New academic paper coming out at Dijon

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New academic paper coming out at Dijon

Postby Galloglaich » Wed May 01, 2013 10:17 pm

By yours truly

"The international Dijon Gathering is proud to present Acta Periodica Duellatorum, a brand new publication fully dedicated to HEMA related research. This initiative, led by Dr. Mátyás Miskolczi aims to provide researchers willing to share their work with a platform who understands the stakes and the multidisciplinar aspects of this specific field of expertise.

Publication Board :
Brown, Scott (USA)
Jaquet, Daniel (CH)
Majár, János Ph.D. (H)
Miskolczi, Mátyás Ph.D. (H)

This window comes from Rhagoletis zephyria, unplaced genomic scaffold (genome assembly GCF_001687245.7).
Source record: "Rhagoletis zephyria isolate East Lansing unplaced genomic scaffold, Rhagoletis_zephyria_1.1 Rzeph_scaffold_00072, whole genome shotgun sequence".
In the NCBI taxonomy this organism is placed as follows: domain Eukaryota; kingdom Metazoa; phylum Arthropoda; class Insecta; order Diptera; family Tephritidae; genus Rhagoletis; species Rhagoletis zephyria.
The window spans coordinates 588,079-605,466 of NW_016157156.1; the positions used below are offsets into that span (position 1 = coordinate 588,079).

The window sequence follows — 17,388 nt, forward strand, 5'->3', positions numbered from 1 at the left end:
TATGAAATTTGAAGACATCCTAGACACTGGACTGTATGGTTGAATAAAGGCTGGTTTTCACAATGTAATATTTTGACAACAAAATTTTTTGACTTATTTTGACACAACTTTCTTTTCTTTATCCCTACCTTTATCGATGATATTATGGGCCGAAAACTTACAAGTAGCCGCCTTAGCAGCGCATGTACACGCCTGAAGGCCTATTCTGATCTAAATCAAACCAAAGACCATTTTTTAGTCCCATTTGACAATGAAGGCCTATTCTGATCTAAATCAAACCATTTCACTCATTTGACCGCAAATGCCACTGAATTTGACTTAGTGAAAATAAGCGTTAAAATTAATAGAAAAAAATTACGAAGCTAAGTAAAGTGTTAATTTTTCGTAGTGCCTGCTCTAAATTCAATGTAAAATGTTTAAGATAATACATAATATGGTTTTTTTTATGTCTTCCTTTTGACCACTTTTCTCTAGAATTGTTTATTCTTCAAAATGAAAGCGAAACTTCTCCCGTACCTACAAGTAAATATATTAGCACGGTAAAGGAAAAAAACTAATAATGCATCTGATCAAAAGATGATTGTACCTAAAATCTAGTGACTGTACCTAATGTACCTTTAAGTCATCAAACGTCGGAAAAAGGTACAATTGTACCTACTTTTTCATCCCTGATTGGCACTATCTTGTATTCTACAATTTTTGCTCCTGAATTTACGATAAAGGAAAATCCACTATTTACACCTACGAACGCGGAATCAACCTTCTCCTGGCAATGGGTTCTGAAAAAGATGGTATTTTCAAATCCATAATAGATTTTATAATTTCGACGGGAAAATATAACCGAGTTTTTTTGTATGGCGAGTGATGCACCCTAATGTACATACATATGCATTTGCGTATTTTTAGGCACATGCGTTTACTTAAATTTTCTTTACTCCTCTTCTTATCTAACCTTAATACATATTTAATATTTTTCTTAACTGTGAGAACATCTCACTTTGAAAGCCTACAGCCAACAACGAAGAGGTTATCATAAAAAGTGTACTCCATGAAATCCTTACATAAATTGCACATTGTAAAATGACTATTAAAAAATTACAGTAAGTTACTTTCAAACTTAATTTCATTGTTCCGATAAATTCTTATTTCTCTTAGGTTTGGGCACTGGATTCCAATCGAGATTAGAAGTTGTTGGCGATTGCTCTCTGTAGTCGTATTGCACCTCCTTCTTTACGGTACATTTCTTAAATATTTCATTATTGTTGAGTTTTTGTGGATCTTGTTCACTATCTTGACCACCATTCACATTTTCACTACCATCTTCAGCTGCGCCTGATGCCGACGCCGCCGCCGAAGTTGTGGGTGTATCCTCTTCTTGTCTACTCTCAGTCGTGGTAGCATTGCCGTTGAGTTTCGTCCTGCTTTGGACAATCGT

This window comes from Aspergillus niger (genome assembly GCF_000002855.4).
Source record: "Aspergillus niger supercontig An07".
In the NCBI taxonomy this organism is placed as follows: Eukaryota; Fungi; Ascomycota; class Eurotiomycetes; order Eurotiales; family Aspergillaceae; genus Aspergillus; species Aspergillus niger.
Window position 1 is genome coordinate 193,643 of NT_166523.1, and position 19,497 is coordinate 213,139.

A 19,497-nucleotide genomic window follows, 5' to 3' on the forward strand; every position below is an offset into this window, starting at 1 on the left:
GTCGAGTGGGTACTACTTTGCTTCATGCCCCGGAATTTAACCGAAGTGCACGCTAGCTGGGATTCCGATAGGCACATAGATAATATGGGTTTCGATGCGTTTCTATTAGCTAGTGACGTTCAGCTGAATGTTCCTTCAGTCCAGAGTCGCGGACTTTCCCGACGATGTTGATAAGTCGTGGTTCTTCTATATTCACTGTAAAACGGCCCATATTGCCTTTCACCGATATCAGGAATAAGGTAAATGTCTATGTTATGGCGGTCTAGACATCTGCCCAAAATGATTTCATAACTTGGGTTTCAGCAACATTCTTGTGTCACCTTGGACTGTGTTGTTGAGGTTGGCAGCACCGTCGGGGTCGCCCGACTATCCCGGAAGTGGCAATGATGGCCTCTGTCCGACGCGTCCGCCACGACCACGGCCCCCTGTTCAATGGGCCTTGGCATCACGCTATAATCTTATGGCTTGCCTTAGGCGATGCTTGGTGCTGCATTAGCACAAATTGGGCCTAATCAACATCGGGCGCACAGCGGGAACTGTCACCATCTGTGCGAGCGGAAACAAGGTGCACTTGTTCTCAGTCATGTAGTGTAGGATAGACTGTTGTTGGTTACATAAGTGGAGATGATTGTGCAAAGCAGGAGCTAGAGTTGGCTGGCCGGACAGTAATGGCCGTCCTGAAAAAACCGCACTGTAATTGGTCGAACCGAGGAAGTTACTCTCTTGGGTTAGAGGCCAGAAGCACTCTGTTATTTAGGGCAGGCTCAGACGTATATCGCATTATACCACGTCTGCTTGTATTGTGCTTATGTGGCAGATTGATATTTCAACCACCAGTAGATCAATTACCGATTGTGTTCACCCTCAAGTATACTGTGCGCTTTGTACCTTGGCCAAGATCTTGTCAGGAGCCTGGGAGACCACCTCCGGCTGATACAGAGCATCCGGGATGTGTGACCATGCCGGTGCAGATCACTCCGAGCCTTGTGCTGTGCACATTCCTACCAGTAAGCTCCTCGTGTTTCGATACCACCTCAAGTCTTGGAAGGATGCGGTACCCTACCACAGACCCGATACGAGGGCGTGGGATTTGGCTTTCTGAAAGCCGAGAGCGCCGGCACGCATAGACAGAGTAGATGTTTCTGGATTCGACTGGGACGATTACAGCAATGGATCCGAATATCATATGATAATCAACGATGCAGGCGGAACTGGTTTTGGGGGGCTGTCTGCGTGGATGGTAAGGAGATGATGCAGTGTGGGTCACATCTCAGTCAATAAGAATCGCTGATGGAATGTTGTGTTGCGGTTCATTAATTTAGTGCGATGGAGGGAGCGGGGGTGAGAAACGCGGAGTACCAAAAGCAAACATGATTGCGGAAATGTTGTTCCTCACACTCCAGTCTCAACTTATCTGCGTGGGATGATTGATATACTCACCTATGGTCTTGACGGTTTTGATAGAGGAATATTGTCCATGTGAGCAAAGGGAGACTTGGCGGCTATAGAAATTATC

Waldmann, Szabolcs (H)
Winter, Harald (A)

The first publication will be printed at the beginning of May, and it will be available during the event.

You can read the abstracts of the articles here:
https://dl.dropbox.com/u/18927715/APD2013.pdf

Fore more information : http://periodica.havanaconsulting.net/"
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Re: New academic paper coming out at Dijon

Postby Galloglaich » Wed May 01, 2013 10:21 pm

This is the abstract of mine:

Chandler, Jean

Title: A brief examination of warfare by Medieval urban militias in Central and Northern Europe

Abstract: